Pretty Happy

Pretty Happy have been generating a lot of word of mouth interest and its easy to see why. The trio from Cork supported Kim Gordon (Sonic Youth, Body/Head) across Europe and the UK as well as making appearances at Primavera Sound in Barcelona. The summer of 2022 also saw performances at the All Together Now festival, Raw Power weekender in London, Electric Picnic, and Other Voices in Cork, but they also claimed another impressive support slot, opening for Pavement in November. Wild and uncomprising live Pretty Happy released their debut EP Echo Boy in November 2022. There is humour within the mayhem something we could all do with right now. (Julia Mason)

Frankie Beetlestone

At just nineteen years old, Frankie Beetlestone has already written and produced an EP. Since then, he’s reached the last eight of the 2020 Glastonbury Emerging Talent competition and toured with Tom Grennan. Resembling early Jamie T, Frankie’s material spans across several genres but one thing stays the same – his tongue in cheek lyrics that explore tumultuous relationships, heartbreak and both the aches and pleasures of growing up. (Laura Dean)


Edinburgh’s Redolent are something different. With synths, drums, electronica and a stage setup which includes their lyrics, the sound is born out of the club-scene. Rumblings about them began in the spring when they performed at the Stag and Dagger festival in Edinburgh. The lyrics are brutally honest talking of personal challenges, of peer pressure and the response to surviving in the world we currently live in. But all the while with beats which are enticing and entertaining. They played a residency at the city’s Biscuit Factory, where the crowd can walk all around the band and the singer was free to move as he performed. The creativity created a unique experience and with Redolent confirmed for SXSW I have no doubt they will be well received Stateside.(Julia Mason)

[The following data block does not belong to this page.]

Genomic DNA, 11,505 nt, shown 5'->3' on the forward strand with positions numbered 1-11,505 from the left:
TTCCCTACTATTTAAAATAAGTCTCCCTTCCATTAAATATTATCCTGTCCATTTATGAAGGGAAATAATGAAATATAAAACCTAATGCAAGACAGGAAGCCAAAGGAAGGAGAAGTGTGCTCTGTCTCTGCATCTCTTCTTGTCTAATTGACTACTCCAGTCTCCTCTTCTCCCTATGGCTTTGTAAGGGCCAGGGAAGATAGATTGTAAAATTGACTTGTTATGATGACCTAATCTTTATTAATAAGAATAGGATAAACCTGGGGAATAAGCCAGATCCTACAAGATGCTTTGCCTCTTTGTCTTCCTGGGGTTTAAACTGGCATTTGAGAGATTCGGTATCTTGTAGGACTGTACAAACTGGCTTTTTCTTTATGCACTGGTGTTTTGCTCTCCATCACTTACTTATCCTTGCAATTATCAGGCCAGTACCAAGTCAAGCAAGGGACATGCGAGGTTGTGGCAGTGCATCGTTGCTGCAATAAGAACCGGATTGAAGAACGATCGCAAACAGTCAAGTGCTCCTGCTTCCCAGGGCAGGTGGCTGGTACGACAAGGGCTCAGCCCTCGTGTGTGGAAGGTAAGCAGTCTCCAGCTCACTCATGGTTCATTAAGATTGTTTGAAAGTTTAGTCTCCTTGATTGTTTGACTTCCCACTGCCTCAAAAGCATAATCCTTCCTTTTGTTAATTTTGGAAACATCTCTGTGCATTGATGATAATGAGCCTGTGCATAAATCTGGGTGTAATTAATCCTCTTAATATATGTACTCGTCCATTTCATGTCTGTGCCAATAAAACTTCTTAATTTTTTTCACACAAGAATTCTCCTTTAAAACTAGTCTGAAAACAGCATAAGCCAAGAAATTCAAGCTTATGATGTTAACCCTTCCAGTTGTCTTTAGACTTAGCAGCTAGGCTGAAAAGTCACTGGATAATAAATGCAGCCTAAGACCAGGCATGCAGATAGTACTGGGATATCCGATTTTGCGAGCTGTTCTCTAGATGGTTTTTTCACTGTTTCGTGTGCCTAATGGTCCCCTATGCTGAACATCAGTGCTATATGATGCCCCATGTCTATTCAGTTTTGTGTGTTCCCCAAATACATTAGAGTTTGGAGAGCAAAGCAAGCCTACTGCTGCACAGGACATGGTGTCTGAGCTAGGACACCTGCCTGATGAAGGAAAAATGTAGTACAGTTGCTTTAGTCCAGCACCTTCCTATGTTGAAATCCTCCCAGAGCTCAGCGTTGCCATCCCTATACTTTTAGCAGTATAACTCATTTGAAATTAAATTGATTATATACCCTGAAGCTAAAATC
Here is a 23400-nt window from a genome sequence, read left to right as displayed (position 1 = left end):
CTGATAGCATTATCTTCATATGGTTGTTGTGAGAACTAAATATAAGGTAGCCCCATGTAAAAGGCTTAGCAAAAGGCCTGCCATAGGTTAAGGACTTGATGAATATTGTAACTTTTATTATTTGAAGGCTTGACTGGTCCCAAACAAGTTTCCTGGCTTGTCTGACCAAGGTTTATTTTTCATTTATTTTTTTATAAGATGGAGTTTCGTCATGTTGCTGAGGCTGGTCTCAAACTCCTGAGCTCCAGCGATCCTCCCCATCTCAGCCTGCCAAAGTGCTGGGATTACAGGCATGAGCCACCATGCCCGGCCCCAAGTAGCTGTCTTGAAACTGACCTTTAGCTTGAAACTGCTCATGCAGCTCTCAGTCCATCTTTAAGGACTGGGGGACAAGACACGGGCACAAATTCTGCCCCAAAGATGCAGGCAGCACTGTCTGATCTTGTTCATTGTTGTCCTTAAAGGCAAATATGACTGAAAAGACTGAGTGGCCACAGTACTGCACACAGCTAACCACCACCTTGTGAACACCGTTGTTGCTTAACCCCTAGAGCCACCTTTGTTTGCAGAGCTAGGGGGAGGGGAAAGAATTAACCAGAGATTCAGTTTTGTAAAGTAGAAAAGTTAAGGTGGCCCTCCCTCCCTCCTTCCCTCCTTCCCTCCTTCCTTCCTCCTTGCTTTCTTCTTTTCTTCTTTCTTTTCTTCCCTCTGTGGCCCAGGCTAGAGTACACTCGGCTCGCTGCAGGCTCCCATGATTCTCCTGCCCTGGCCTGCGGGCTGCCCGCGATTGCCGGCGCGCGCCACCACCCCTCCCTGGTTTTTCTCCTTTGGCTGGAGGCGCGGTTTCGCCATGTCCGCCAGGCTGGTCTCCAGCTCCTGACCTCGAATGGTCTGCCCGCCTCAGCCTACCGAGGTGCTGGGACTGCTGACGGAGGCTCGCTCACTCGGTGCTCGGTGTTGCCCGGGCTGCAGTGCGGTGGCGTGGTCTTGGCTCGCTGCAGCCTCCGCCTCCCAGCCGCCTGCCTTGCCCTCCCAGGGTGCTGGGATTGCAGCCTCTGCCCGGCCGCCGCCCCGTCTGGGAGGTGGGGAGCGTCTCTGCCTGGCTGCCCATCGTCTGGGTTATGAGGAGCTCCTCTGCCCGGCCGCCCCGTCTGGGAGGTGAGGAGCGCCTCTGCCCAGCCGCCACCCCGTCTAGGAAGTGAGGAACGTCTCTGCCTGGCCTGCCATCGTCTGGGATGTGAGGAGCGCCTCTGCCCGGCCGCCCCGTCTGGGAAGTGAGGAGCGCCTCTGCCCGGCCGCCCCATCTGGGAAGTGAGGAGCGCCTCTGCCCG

Victoria Canal

24 year old singer, songwriter, producer and activist Victoria Canal was born in Munich and brought up in Spanish and American, Canal says her international upbringing fostered her love for a nomadic life in music. A proud “third culture kid,” she lived everywhere from Shanghai, Tokyo, Amsterdam, London, and Dubai to Atlanta, New York, and Forth Worth, and is proud of her identity as a queer, disabled, mixed-heritage woman, which fuels much of her activism.

Her gorgeously wistful single ‘pity season’ was a moment of heart stopping brevity. Lifted from the EP Elegy, Canal’s brittle and breathy tone is set against a singular acoustic guitar strum, gives it a intimate and heart stopping quality as kid tries to process the foreboding potential loss of a parent. Exquisite. The follow up single ‘Swan Song’ was another haunting cut of balladry framed in wonderful piano motifs, it showcased her stately and intimate songwriting that shows prodigious amounts of heart and promise. (Bill Cummings)

The Sound of 2023 - Part One

God is in the TV is an online music and culture fanzine founded in Cardiff by the editor Bill Cummings in 2003. GIITTV Bill has developed the site with the aid of a team of sub-editors and writers from across Britain, covering a wide range of music from unsigned and independent artists to major releases.